Computer problems have caused extensive delays and cancelations at Southwest Airlines for the second day in a row. On Monday, Southwest delayed 1,415 of its scheduled flights. On Tuesday, the airline canceled 494 flights and delayed 1,562 scheduled flights. Southwest Airlines says operations are now returning to normal.
Southwest has experienced delays and cancelations for two days in a row. Photo: Ontario International Airport
Weather data outage causes problems on Monday
On Monday, a nationwide weather data outage at Southwest’s third-party weather provider caused extensive problems across the Southwest network. The outage occurred around 21:00 local time. As a result, weather data needed to fly aircraft safely could not be transmitted. By midnight, Southwest was on top of the problem.
“While the vendor worked to restore connectivity, we implemented a ground stop to protect the safety of our crews and customers,” said a statement issued by Southwest Airlines on Monday. Passengers traveling on other airlines, including Delta and Alaska, were also impacted by the outage.
Social media was flooded with tales of unhappy passengers stranded on planes and in airports while harried Southwest employees did their best to defuse tensions.
A problem with weather data delayed Southwest flights on Monday evening. Photo: Denver International Airport
Further computer problems for Southwest Airlines on Tuesday
In a further stroke of bad luck for Southwest Airlines, another round of IT problems crippled the airline on Tuesday afternoon. Southwest attributed this to “technical issues.” However, the issues were substantial enough for the Federal Aviation Administration to issue a temporary nationwide stop at Southwest’s request, grounding the airline. The FAA says a reservation computer issue was behind the request. That stop was lifted after about 45 minutes.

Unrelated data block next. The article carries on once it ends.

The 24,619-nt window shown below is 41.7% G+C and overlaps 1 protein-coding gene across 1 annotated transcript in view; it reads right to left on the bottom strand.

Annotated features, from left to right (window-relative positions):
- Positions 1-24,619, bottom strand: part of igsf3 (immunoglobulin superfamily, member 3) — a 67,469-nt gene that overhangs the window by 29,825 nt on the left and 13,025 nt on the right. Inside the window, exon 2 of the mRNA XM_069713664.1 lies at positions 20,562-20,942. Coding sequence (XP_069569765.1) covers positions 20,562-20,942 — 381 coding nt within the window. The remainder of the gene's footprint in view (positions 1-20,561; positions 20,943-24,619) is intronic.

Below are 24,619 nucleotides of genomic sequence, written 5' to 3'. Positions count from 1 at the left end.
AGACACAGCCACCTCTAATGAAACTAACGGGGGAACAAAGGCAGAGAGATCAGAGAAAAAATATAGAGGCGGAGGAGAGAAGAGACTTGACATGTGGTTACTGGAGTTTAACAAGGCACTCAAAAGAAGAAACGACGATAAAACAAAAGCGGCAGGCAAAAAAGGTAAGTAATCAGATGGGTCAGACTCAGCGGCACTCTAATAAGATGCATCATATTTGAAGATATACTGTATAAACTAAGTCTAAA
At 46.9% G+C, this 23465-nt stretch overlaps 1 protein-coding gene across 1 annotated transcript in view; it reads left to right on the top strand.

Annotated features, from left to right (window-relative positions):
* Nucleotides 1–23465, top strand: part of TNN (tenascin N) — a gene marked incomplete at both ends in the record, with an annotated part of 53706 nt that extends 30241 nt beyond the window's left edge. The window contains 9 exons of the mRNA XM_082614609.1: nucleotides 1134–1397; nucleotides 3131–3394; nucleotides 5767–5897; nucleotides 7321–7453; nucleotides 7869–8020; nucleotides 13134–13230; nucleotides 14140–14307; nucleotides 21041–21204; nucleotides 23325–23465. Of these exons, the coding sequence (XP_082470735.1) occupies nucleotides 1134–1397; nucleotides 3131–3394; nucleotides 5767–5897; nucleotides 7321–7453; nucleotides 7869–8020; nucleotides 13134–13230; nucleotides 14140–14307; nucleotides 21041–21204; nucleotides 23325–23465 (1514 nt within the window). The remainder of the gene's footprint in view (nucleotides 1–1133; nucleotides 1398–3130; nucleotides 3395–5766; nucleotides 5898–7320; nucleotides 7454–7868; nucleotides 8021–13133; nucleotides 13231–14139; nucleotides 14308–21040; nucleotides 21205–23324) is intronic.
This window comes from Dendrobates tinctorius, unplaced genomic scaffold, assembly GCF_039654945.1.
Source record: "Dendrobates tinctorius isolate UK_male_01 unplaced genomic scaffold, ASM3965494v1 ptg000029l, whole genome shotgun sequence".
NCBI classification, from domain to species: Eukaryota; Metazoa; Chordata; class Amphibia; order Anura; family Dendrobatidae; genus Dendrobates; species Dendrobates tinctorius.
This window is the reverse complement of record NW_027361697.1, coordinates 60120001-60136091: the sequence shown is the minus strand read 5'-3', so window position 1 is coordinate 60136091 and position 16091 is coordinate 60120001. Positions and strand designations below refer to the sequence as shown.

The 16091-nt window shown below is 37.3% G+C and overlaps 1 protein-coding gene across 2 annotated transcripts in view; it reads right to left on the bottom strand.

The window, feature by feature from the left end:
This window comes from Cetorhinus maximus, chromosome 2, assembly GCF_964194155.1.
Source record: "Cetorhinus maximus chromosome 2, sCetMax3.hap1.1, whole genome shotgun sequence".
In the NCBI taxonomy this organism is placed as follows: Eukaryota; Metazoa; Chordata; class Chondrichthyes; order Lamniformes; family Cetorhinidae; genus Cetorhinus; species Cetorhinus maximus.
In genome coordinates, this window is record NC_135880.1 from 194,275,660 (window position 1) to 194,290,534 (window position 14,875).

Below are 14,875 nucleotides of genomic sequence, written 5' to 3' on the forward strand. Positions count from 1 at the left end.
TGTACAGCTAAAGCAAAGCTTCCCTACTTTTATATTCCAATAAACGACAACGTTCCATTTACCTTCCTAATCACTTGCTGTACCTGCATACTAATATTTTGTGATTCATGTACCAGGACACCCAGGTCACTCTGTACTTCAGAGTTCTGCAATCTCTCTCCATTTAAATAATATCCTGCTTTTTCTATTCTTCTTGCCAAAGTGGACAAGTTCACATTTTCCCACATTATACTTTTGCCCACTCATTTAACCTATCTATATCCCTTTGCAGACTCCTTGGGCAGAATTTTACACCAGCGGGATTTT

In another statement issued on Tuesday, Southwest Airlines said it was “in the process of investigating the root cause of each event to determine the reason behind the technology issue.”
A spate of high-profile cyberattacks has recently shut down some key pieces of infrastructure across the United States. To date, airlines have proved relatively immune to this threat. On Tuesday evening, Southwest indicated it was getting on top of the computer issue.
“We are in the process of resuming normal operations after a system issue this afternoon that created flight disruptions throughout our network,” the airline said on social media. “We know many Customers still require assistance and are working to address those concerns as quickly as possible.”
Airlines, including Southwest, have become more and more dependant on IT to run flight operations. Photo: Denver International Airport
Passengers left stranded and unhappy
Southwest’s call for patience from passengers caught up in the delays and cancelations left many unimpressed. Passengers on planes and left stranded in airports overnight flooded social media with complaints.
“Been a long-time customer and Southwest frequent flyer. It’s never been this bad. Been flying all day and just heard my next flight is delayed by three hours,” posted one passenger.
“We have been sitting on the tarmac for two hours. We missed our connecting flight. This is the last time we fly Southwest,” says another.
“Are you paying the $90 for the hotel that we booked? You canceled our flight?”
Computer problems at airlines are not new. Problems with IT systems often see airline staff having to manually check-in and board passengers. Doing so was once the norm in airports but now causes extensive delays. However, airlines have become increasingly dependant on software running normally to operate.
“Every organization is a software organization,” says Jonathan Knudsen, Senior Security Strategist at Synopsys. “Every organization in every industry depends on software for critical business functions.”
Early on Wednesday, Southwest already has 64 flights canceled or roughly 1% of the airline’s scheduled flights. In its statement, Southwest Airlines is advising wait times on their customer care line are longer than normal and is encouraging passengers to use self-service options online.
Article Source simpleflying.com